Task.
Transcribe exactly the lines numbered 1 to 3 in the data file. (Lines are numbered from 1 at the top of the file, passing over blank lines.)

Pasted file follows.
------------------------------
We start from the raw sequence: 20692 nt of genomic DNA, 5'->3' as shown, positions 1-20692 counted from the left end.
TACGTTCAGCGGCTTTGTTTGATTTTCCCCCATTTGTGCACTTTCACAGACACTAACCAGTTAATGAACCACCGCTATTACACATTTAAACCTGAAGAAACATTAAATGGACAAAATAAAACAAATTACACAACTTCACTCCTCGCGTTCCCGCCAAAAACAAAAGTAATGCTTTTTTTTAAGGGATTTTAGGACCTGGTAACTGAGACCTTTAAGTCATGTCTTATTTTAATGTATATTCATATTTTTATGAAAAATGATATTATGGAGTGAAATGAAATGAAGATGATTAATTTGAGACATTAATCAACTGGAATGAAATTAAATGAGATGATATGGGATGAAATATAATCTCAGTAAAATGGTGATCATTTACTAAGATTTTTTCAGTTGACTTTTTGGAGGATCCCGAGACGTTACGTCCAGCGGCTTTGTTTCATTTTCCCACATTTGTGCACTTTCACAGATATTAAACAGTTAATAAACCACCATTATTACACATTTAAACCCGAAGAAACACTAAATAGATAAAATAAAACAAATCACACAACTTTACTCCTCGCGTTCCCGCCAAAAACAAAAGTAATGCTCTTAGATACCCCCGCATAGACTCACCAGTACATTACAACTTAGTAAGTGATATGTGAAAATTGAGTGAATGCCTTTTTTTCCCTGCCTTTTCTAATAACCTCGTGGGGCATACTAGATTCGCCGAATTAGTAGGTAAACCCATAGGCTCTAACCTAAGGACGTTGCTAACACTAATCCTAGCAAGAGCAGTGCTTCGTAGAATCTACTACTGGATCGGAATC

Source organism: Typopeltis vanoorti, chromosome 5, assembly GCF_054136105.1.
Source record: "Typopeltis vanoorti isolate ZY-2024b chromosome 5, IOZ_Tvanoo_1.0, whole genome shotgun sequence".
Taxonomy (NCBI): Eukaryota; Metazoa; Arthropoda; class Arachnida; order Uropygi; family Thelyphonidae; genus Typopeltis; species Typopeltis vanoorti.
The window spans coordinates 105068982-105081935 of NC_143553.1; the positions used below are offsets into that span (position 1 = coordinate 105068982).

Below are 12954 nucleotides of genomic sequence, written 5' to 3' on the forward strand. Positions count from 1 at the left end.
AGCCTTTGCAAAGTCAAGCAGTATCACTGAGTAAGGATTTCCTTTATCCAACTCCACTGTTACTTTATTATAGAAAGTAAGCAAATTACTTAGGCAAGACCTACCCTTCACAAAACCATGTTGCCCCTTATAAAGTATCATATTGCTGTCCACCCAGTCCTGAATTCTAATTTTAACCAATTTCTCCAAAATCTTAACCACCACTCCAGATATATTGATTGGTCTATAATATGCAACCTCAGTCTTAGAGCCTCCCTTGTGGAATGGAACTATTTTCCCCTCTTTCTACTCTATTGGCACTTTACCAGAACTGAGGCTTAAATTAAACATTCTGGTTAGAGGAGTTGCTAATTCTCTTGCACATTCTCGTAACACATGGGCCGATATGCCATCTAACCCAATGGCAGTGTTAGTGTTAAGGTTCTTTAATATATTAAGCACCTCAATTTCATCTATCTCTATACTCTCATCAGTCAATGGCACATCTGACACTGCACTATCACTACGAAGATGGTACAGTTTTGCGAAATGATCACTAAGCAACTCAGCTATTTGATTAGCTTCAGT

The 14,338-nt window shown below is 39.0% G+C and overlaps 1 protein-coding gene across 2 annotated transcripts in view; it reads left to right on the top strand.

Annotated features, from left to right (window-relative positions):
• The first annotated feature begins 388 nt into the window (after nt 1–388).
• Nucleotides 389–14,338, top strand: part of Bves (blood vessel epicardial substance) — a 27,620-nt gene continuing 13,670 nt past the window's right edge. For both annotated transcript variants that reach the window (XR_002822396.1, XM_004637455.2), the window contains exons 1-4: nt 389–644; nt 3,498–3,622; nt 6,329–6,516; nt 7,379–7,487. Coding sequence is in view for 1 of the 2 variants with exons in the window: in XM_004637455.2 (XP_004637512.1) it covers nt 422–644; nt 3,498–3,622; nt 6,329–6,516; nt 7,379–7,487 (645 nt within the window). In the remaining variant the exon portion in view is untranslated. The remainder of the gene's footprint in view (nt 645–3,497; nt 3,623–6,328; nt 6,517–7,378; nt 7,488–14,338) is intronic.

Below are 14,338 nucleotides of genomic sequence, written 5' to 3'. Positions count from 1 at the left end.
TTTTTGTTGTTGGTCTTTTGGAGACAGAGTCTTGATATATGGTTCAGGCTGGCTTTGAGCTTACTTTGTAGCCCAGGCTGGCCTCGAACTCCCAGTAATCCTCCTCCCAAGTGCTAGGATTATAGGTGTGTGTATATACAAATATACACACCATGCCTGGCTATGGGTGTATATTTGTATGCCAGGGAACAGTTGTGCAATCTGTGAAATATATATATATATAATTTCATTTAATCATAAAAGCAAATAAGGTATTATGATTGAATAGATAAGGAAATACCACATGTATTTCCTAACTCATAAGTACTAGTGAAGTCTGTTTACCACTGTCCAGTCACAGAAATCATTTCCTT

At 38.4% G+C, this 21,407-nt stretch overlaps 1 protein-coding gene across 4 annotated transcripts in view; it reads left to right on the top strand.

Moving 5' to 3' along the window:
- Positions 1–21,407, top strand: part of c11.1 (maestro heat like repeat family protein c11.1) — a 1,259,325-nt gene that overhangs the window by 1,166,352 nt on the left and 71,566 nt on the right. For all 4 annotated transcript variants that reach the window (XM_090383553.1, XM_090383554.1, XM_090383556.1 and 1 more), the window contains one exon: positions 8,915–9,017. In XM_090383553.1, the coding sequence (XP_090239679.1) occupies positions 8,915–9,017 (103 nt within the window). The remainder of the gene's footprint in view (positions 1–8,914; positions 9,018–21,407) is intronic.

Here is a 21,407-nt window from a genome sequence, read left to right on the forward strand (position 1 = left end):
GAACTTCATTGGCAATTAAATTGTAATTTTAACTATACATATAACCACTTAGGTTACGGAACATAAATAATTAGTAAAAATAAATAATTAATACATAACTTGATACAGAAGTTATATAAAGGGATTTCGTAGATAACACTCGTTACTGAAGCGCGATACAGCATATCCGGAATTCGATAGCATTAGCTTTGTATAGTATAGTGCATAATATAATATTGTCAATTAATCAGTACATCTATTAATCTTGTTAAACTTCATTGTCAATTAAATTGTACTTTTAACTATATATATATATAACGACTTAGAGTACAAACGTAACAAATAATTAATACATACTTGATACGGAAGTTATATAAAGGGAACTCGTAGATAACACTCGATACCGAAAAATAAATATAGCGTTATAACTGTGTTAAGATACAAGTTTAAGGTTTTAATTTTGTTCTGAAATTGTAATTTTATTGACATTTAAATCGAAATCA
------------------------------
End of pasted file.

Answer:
We start from the raw sequence: 20692 nt of genomic DNA, 5'->3' as shown, positions 1-20692 counted from the left end.
TACGTTCAGCGGCTTTGTTTGATTTTCCCCCATTTGTGCACTTTCACAGACACTAACCAGTTAATGAACCACCGCTATTACACATTTAAACCTGAAGAAACATTAAATGGACAAAATAAAACAAATTACACAACTTCACTCCTCGCGTTCCCGCCAAAAACAAAAGTAATGCTTTTTTTTAAGGGATTTTAGGACCTGGTAACTGAGACCTTTAAGTCATGTCTTATTTTAATGTATATTCATATTTTTATGAAAAATGATATTATGGAGTGAAATGAAATGAAGATGATTAATTTGAGACATTAATCAACTGGAATGAAATTAAATGAGATGATATGGGATGAAATATAATCTCAGTAAAATGGTGATCATTTACTAAGATTTTTTCAGTTGACTTTTTGGAGGATCCCGAGACGTTACGTCCAGCGGCTTTGTTTCATTTTCCCACATTTGTGCACTTTCACAGATATTAAACAGTTAATAAACCACCATTATTACACATTTAAACCCGAAGAAACACTAAATAGATAAAATAAAACAAATCACACAACTTTACTCCTCGCGTTCCCGCCAAAAACAAAAGTAATGCTCTTAGATACCCCCGCATAGACTCACCAGTACATTACAACTTAGTAAGTGATATGTGAAAATTGAGTGAATGCCTTTTTTTCCCTGCCTTTTCTAATAACCTCGTGGGGCATACTAGATTCGCCGAATTAGTAGGTAAACCCATAGGCTCTAACCTAAGGACGTTGCTAACACTAATCCTAGCAAGAGCAGTGCTTCGTAGAATCTACTACTGGATCGGAATC

Source organism: Typopeltis vanoorti, chromosome 5, assembly GCF_054136105.1.